Nancy was a good choice. The textile industry was expanding rapidly. The merchant class supported thirteen horticulturists and four nurseries, as well as forty market gardens for produce. In spite of his impressive credentials, it took Lemoine a little longer than one would expect to become established.
Lemoine was a taciturn man, not given to recording very much about himself. The reason for the slow start may have been because of his broad ambition. Possibly he did not want to grow the obvious things that the public buys. He began almost immediately to select and cross-breed certain flowers. Those readers who remember the story of Dr ” Franceschi” (Emanuele Fenzi) in Santa Barbara will recall that he too was so devoted to science and rare varieties that he never made very much money. (
Pacific Horticulture, 2002, volume 63, numbers 3 and 4
.) In Lemoine’s case, this state of affairs did not last very long.
By 1852 he was selling the first documented double flower he had produced, a double purslane, possibly Portulaca grandiflora, originally from Brazil. The purslane was the subject of his first brief mention in a horticultural publication
In 1854, there was a double potentilla,’Gloire de Nancy’. The actual species with which he worked is not recorded. Within a few years, he began to prosper and by 1855 bought a much larger piece of land opposite the railroad station.
There he was able to indulge his passion for selecting and hybridizing on a grand scale but also had room to provide the standard stock everyone wanted. He married a woman from his home village, Marie Louise Gomieu (1834 1905), and they had three children within four years. The youngest was his son Emile, 1862 1942, who inherited many of the same qualities and talents which made Lemoine so remarkable. Emile’s two elder sisters were not married and had no children but he married one of his Gomieu cousins. Their son Henri was also an important plant breeder and horticulturist.
One must not overlook the significant contribution made by Lemoine’s wife, Marie Louise. She was a countrywoman, familiar with gardens and growing things, but her husband also taught her the precise techniques needed to cross breed flowers. She did it extremely effectively. The tools they used were very simple and easily available to anyone: a water color paint brush, fine pincers, a needle and small scissors.
The family owned the firm until Henri closed it in 1960. The Lemoines had weathered the great tragedies of the Franco-Prussian War 1870 1871, the First World War 1914 1918 and the Second World War 1939 1945, but were defeated by the post WWII peace. The extremes of austerity brought about by the war made ornamental horticulture almost impossible. The last few catalogues issued by the firm were very small, printed on poor quality paper and lacking the great profusion of plants which had characterized the family’s work before. Times were very hard and it is unclear what happened but partially it may be because they did not adapt to the new circumstances.
Victor Lemoine remained extremely active until the 1890s but then started to slow down. The work was continued by his son Emile. During the Franco-Prussian war, when food was almost non-existent and the news consistently bad, the Lemoines consoled themselves by going into the nursery and hybridizing. It was a release from distress. Later plant varieties were issued under his name but in fact the work was largely Emile’s by then.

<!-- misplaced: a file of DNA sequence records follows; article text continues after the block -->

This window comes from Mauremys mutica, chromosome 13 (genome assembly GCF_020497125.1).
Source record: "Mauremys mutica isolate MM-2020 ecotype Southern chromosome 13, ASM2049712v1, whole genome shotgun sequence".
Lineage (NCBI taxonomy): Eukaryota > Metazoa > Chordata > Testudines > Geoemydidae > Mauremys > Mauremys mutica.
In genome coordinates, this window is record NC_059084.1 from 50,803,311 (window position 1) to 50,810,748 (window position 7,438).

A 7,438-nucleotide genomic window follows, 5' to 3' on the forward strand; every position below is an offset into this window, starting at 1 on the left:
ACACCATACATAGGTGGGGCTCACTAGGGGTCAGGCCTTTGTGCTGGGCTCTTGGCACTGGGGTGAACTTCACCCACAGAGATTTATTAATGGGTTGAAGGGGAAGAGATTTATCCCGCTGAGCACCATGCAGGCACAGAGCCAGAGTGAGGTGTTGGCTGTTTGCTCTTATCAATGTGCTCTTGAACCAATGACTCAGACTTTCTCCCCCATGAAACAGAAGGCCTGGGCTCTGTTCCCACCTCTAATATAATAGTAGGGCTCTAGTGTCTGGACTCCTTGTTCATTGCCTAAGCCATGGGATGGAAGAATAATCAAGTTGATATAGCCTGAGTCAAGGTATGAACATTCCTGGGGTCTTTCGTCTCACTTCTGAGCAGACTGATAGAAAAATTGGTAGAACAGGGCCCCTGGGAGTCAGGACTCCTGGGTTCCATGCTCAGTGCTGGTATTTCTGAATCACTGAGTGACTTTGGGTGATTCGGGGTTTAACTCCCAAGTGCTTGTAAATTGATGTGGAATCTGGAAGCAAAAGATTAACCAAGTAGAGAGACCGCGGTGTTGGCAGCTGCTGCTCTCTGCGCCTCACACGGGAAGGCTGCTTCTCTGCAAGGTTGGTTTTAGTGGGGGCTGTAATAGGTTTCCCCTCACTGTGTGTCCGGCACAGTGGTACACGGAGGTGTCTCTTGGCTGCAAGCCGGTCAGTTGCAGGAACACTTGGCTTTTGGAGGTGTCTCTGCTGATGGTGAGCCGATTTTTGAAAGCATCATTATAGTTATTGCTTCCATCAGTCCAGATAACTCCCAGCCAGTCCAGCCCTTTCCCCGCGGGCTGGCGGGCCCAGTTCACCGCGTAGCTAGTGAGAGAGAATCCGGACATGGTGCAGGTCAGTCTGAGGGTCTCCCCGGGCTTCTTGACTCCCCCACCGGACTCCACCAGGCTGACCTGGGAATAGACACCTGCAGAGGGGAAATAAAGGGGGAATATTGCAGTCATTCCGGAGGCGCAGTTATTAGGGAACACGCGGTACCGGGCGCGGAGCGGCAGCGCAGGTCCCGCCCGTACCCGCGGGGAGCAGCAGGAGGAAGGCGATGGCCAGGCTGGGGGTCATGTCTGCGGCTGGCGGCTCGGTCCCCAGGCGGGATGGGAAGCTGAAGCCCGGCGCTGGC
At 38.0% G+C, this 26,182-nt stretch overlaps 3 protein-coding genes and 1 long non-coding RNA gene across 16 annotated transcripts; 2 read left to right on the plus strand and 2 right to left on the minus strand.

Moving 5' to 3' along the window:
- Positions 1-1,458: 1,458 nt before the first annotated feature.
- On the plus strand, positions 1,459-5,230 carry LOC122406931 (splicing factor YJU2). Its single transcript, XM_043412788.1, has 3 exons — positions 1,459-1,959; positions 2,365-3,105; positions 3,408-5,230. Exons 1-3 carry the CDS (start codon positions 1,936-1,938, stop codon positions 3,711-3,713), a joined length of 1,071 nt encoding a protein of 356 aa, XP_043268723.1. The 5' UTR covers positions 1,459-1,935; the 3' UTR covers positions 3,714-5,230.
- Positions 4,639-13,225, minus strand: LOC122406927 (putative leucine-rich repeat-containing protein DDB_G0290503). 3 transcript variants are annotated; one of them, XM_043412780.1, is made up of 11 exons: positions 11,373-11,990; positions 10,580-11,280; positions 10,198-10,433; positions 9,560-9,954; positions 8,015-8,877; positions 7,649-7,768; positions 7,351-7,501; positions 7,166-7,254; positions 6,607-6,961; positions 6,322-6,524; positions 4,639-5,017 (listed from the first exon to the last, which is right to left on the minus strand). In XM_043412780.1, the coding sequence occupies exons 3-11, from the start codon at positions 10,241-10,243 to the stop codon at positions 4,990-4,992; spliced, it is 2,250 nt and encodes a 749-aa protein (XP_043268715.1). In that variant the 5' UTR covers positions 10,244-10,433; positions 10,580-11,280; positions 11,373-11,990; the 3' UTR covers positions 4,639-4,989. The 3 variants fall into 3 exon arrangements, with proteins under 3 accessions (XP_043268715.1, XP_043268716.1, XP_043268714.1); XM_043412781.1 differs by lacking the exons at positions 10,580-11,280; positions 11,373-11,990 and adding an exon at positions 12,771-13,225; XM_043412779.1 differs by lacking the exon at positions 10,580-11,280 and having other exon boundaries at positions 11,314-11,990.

Lemoine was a very civic-minded man, serving for more than eighteen years as a municipal councillor. He supported the planting of trees in the streets and managed the affairs of the town’s parks.
Beside the stream of new varieties with which he enriched so many gardens, he left another legacy. It was Lemoine who started the Nancy Horticultural Society (Societé Central d’Horticulture de Nancy), based on the model from Paris, Societé National d’Horticulture de France. Founding an institution of this sort has immense importance on the development of a branch of science or industry. The European countries, including Great Britain, were small enough and homogenous enough to benefit from centralized socieies.
The United States was too large and sprawling to give rise to similar organizations in the earlier years. The closest equivalent was the Massachusetts Horticultural Soicety, founded by C.H. Hovey in 1834. There was no American Horticultural Society until 1911.
The S.C.H.N. was a very serious organizion, holding annual flower shows with prizes and awards, and keeping meticulous records of each event and meeting.The Secretary was another nurseryman, Ernest Gallé, a most forthright and earnest individual. He did not hesitate to express himself forcibly when he disagreed with Lemoine or anyone else for that matter.
As the stream of hybrids and modified flowers gushed out of Lemoine’s premises, Gallé questioned the constant need to make all these changes. He thought that many of the predecessors had been glorious and worth while, and had barely been digested by the industry before being displaced again and again. This was actually a good point.
What Drives the Hybradist?
What is he or she seeking? There must be something else beisde the need for commercial success. Its importance is undeniable but it is probably not the principal force. Some of the drive has to be pure artistry, creating beauty for its own sake.
Passions are seldom satisfied and an initial success only creates a greater appetite for more. The challenge of defying nature is a driver and to some extent the ” if only” syndrome is involved. ” If only ” we had a (begonia) (gladiolus) (lilac) (peony) (pelargonium) with greater (fragrance) (hardiness) (longer blooming season) (brighter colors) (double petals), then we would be happy. Victor Lemoine left almost no written records and no one really knows why he was so passionate about creating new varieties.